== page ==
The Economist Calls Ma Ying-jeou a ‘Bumbler’, Reactions

From Yahoo News Taiwan:

The Economist: Bumbler, Ma Ying-jeou. Presidential Palace: Making improvements. Netizens: So stupid he won ‘International Recognition’.

An article yesterday in the famous English magazine ‘The Economist’ titled ‘Ma the bumbler’, criticised Taiwan’s President Ma Ying-jeou. He came to power amid great expectations from the people, but after holding power for five years, the peoples’ lives haven’t improved, salaries have stagnated, housing prices have risen, and exports have declined. Ma’s support in public opinion polls is the lowest in history, barely 13%, causing the whole country to agree…Mr Ma is a useless idiot.

In response to the Economist’s criticisms, the presidential palace announced, while the domestic and foreign political economic situation has experienced big changes, the governing team will continue to review itself, as President Ma is also unsatisfied with his current achievements, that the government team is prepared to actively improve, sparing no efforts, hoping to lead Taiwan out of the hole as soon as possible, and hopes the population will keep faith and work with the government in breaking out of its difficult position.

Domestic netizens have been enthusiastically debating this issue, with some people saying Ma is so stupid he has even won ‘International Recognition’, which is also a sort of glory for Taiwan; while others have mocked that Ma has finally found his ‘place in history’; while yet others have cuttingly remarked that the Economist has leaked Taiwan’s national secret; while still others have rhetorically asked if it wouldn’t be easier to simply buy out The Economist?

Ma was once a shining star, but today his aura is gone

The Economist pointed out in the article’s subtitle: A former heart-throb loses his shine.

The article points out that, in 2008 when Ma was elected president, Taiwan’s people held great expectations, and looked forward to opening a new chapter of economic development. At the time he promised ground-breaking agreements with China to help end Taiwan’s growing economic marginalization. Ma appeared to be a fresh technocrat, who could overcome the KMT’s infighting and crony politics, providing a stark contrast to his jailed predecessor president Chen Shui-bian.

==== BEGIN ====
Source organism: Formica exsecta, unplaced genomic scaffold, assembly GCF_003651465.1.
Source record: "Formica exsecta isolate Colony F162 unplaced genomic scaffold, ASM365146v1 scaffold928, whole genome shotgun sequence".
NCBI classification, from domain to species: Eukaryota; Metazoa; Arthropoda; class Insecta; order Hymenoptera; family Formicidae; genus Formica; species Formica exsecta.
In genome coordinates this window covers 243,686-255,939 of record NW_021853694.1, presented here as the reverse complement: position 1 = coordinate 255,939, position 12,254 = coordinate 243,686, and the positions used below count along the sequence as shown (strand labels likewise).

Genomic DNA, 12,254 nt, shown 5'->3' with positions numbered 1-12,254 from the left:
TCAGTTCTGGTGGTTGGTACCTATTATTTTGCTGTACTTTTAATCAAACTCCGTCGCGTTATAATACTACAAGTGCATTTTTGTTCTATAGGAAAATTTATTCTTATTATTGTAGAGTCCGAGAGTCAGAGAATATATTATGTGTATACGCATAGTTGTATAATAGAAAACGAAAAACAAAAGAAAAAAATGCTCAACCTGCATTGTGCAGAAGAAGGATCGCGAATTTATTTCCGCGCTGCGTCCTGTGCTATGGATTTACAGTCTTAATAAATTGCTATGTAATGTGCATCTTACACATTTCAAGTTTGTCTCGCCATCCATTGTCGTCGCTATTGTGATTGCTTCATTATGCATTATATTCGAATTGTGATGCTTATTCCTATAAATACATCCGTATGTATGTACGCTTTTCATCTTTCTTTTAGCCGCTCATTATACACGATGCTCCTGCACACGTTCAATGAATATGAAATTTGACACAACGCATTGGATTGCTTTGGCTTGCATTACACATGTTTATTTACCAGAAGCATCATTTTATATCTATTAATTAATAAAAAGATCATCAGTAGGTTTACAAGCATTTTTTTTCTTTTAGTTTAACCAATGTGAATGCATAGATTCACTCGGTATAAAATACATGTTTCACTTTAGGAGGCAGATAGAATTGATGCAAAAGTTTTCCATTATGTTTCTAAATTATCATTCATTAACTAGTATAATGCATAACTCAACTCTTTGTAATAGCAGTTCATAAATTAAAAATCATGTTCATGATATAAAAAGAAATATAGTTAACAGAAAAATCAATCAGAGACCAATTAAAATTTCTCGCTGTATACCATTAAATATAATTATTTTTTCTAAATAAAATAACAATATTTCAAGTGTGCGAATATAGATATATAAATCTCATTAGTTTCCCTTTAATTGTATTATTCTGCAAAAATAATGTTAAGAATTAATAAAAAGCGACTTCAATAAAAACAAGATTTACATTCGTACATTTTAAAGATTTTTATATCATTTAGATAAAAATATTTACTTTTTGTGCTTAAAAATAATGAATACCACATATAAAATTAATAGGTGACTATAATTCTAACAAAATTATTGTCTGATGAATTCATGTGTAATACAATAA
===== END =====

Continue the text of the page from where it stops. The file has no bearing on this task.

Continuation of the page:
The Economists article said, five years have passed, and even though Ma was again elected to office, circumstances have drastically changed, and Ma’s public support has plummeted. According to public opinion data by TVBS, support for Ma has already fallen to a new low of 13%. ‘The country appears to agree on one thing: Mr Ma is an ineffectual bumbler.’

The article points out that, the Taiwanese people’s lives not only haven’t improved, but wages have been set back 10 years. While Ma prides himself on his cross strait exchanges and ECFA, ‘the most visible impact [of this opening] has been property speculation in anticipation of a flood of mainland money’. On the fringes of Taipei city, the average family now needs to go 40 years without eating or drinking to be able to afford purchasing a house. The number of families below the poverty line have dramatically increased. Labour unions have also taken to the streets and egged the Presidential Palace.